Call me naive. I knew that chicken from commercial farms were raised in what I would consider less than ideal conditions. But I never realized that some chicken farmers engage in the practice of plumping their chickens for the sole purpose of increasing profits.

What is PLUMPING?: The practice of injecting saltwater, chicken stock, seaweed extract or some combination thereof into chicken to increase its weight and price, meaning that when you buy a package of chicken you can be spending 15 percent more on salt water. More importantly, a plumped chicken has up to 700 percent more sodium than a chicken that hasn't been plumped. The result: hundreds of thousands of consumers are ponying up extra cash (about $1.50 per package of chicken) to unwittingly feed themselves and their families a dangerously unhealthy amount of salt.

The labels on saltwater-infused meats typically say "enhanced with up to 15 percent chicken broth." They can also say "all natural" if ingredients in the solution meet the U.S. Department of Agriculture definition of natural, says Bryn M. Burkard, a public affairs specialist with the agency's Food Safety and Inspection Service.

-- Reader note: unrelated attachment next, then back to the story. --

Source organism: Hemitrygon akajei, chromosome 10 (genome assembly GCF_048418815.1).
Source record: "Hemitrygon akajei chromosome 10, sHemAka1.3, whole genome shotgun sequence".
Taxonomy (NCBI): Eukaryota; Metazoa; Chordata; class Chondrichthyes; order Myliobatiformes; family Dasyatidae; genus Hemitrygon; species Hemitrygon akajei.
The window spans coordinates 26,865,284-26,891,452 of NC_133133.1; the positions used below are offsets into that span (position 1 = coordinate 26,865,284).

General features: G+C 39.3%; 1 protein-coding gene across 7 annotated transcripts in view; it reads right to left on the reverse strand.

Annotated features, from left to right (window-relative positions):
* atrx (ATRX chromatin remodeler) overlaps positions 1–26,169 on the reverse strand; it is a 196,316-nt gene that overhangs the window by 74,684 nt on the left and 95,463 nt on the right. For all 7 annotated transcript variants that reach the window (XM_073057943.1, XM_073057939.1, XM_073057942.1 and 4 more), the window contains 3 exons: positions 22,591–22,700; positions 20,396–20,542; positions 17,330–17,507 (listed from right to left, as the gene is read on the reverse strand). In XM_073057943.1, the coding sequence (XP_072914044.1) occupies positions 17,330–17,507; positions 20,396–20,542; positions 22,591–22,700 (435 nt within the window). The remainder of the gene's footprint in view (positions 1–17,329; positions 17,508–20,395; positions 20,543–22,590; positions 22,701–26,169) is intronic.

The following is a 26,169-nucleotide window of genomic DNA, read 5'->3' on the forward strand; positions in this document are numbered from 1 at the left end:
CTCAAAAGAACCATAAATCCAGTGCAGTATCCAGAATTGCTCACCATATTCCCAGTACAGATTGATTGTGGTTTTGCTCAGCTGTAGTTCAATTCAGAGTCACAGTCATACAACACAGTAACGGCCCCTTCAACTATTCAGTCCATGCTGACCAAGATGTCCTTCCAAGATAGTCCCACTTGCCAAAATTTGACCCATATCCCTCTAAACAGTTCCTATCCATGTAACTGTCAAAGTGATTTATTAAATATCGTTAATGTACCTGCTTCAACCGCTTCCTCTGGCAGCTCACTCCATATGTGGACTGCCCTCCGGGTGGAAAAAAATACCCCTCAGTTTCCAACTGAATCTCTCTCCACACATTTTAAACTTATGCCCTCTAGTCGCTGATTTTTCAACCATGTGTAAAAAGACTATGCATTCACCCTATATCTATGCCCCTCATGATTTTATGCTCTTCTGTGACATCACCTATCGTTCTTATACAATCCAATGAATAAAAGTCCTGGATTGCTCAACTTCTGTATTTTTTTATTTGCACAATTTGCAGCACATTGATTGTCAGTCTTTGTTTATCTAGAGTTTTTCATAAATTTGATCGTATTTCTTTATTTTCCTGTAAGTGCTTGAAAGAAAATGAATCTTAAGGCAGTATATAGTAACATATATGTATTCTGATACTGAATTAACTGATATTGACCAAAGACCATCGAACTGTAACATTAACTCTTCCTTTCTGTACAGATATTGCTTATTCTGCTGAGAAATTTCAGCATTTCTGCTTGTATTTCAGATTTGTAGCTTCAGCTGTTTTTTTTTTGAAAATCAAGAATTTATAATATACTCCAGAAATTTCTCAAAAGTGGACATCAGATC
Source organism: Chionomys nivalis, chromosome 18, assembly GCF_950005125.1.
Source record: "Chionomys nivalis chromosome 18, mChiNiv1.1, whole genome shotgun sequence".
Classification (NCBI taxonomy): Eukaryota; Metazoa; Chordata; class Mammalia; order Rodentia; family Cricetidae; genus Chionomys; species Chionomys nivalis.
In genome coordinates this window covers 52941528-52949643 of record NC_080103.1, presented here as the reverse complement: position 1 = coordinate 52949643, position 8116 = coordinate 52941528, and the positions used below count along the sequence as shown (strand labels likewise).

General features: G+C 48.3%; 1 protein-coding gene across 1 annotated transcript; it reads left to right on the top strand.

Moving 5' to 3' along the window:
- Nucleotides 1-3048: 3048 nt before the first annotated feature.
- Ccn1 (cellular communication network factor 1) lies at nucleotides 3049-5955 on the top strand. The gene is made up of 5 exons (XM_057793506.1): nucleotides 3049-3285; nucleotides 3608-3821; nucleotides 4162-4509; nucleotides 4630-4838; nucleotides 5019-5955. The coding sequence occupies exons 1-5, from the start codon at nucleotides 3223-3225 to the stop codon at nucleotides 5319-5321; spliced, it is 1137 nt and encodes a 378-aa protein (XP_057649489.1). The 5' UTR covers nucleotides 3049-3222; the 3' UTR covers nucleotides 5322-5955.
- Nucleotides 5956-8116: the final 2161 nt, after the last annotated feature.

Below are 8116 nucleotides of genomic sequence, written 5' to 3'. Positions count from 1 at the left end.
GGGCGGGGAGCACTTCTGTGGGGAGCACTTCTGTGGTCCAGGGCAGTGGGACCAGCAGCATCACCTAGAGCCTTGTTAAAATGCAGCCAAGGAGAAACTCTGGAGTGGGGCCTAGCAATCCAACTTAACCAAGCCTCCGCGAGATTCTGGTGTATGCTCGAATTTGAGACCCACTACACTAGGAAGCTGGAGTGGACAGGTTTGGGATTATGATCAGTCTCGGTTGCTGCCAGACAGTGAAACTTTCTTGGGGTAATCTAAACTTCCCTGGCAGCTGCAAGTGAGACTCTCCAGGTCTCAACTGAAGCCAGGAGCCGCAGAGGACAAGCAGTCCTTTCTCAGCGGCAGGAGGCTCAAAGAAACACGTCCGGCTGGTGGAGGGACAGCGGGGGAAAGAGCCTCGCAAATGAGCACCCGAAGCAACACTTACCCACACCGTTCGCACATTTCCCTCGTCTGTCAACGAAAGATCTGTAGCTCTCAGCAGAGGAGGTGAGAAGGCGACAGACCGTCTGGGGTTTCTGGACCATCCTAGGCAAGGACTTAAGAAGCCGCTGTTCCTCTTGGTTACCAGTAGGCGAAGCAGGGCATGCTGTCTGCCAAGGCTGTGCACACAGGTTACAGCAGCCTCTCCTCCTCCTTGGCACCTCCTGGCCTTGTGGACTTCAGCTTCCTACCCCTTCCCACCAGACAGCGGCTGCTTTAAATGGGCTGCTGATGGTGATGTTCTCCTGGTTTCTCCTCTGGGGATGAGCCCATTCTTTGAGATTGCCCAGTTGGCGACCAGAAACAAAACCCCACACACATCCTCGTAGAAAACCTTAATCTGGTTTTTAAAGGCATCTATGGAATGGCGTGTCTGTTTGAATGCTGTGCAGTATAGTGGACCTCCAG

The USDA is under pressure from Congress and even some in the poultry industry to tighten the rules on how chicken is labeled, and a USDA spokeswoman says the agency is determining its next steps. Meanwhile, to avoid paying chicken prices for salt water, you'll need to read labels. Yet another reason to go organic.

For more info on "plumping," check out Say No To Plumping and The Truthful Labeling Coalition.